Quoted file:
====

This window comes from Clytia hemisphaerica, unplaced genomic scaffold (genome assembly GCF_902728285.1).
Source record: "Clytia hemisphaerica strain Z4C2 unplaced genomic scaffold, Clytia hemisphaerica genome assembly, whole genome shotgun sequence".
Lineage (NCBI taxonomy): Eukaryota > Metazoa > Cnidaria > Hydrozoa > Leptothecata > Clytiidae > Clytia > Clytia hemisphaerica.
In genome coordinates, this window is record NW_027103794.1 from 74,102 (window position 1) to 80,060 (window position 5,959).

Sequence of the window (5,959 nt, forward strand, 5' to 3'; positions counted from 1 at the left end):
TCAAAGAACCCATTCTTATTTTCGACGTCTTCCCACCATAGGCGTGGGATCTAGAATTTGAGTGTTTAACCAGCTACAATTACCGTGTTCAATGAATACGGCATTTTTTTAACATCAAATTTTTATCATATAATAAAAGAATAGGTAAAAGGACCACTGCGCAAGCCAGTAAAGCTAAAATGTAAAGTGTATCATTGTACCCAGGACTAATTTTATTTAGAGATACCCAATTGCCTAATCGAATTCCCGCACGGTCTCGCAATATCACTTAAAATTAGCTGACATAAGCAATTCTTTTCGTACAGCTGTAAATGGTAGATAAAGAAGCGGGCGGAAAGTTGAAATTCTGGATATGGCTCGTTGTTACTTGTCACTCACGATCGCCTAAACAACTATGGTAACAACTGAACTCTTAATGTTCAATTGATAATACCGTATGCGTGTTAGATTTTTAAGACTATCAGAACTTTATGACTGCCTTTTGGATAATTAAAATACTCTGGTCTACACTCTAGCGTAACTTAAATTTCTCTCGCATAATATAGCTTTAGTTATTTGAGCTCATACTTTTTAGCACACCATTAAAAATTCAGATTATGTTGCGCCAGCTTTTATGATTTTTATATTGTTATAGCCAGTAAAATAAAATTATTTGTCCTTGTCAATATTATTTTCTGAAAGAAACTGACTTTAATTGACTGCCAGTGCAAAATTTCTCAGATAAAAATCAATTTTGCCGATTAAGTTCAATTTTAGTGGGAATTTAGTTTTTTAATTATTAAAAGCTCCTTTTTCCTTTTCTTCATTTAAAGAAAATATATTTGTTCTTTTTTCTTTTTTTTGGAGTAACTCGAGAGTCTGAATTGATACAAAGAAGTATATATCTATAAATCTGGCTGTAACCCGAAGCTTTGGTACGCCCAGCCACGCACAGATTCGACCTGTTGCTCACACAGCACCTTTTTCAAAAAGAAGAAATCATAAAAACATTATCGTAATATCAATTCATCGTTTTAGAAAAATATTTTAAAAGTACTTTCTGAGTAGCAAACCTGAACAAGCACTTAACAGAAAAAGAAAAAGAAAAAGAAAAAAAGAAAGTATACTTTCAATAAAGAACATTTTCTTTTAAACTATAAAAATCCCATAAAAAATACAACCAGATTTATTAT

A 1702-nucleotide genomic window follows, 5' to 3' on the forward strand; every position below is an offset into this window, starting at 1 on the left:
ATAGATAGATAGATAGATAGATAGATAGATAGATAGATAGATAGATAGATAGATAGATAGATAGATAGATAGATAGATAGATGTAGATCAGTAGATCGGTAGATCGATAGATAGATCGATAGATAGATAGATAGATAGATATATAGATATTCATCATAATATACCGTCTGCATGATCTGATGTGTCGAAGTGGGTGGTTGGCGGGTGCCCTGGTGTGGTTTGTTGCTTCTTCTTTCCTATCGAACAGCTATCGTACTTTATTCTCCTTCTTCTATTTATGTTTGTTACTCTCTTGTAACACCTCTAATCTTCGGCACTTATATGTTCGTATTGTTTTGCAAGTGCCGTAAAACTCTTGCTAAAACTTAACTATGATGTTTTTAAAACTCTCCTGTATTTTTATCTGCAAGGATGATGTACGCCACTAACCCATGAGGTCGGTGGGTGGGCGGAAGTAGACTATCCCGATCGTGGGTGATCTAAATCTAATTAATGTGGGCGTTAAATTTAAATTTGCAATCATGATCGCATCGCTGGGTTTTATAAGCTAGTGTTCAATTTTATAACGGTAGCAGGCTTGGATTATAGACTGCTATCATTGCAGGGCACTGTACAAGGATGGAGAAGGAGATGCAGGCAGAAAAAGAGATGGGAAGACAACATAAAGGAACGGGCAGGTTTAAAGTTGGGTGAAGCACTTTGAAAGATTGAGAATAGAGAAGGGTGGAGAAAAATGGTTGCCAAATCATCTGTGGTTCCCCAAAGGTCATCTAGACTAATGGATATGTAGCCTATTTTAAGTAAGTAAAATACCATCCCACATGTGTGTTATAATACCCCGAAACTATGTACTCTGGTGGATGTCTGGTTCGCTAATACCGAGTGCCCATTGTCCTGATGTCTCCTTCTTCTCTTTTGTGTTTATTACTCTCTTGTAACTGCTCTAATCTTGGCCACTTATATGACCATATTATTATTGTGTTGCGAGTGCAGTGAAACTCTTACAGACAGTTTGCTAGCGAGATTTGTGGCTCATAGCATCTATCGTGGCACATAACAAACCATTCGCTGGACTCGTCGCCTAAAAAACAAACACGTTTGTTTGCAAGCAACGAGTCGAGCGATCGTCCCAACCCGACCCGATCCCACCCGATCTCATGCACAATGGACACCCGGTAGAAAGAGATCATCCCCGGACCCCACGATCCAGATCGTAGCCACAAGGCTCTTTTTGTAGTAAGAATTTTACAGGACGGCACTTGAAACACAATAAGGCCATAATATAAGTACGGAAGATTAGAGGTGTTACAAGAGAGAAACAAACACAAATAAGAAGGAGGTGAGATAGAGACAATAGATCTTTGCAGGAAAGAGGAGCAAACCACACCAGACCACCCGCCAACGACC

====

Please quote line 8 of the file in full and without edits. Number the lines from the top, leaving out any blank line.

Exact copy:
ATAGATAGATAGATAGATAGATAGATAGATAGATAGATAGATAGATAGATAGATAGATAGATAGATAGATAGATAGATAGATGTAGATCAGTAGATCGGTAGATCGATAGATAGATCGATAGATAGATAGATAGATAGATATATAGATATTCATCATAATATACCGTCTGCATGATCTGATGTGTCGAAGTGGGTGGTTGGCGGGTGCCCTGGTGTGGTTTGTTGCTTCTTCTTTCCTATCGAACAGCTATCGTACTTTATTCTCCTTCTTCTATTTATGTTTGTTACTCTCTTGTAACACCTCTAATCTTCGGCACTTATATGTTCGTATTGTTTTGCAAGTGCCGTAAAACTCTTGCTAAAACTTAACTATGATGTTTTTAAAACTCTCCTGTATTTTTATCTGCAAGGATGATGTACGCCACTAACCCATGAGGTCGGTGGGTGGGCGGAAGTAGACTATCCCGATCGTGGGTGATCTAAATCTAATTAATGTGGGCGTTAAATTTAAATTTGCAATCATGATCGCATCGCTGGGTTTTATAAGCTAGTGTTCAATTTTATAACGGTAGCAGGCTTGGATTATAGACTGCTATCATTGCAGGGCACTGTACAAGGATGGAGAAGGAGATGCAGGCAGAAAAAGAGATGGGAAGACAACATAAAGGAACGGGCAGGTTTAAAGTTGGGTGAAGCACTTTGAAAGATTGAGAATAGAGAAGGGTGGAGAAAAATGGTTGCCAAATCATCTGTGGTTCCCCAAAGGTCATCTAGACTAATGGATATGTAGCCTATTTTAAGTAAGTAAAATACCATCCCACATGTGTGTTATAATACCCCGAAACTATGTACTCTGGTGGATGTCTGGTTCGCTAATACCGAGTGCCCATTGTCCTGATGTCTCCTTCTTCTCTTTTGTGTTTATTACTCTCTTGTAACTGCTCTAATCTTGGCCACTTATATGACCATATTATTATTGTGTTGCGAGTGCAGTGAAACTCTTACAGACAGTTTGCTAGCGAGATTTGTGGCTCATAGCATCTATCGTGGCACATAACAAACCATTCGCTGGACTCGTCGCCTAAAAAACAAACACGTTTGTTTGCAAGCAACGAGTCGAGCGATCGTCCCAACCCGACCCGATCCCACCCGATCTCATGCACAATGGACACCCGGTAGAAAGAGATCATCCCCGGACCCCACGATCCAGATCGTAGCCACAAGGCTCTTTTTGTAGTAAGAATTTTACAGGACGGCACTTGAAACACAATAAGGCCATAATATAAGTACGGAAGATTAGAGGTGTTACAAGAGAGAAACAAACACAAATAAGAAGGAGGTGAGATAGAGACAATAGATCTTTGCAGGAAAGAGGAGCAAACCACACCAGACCACCCGCCAACGACC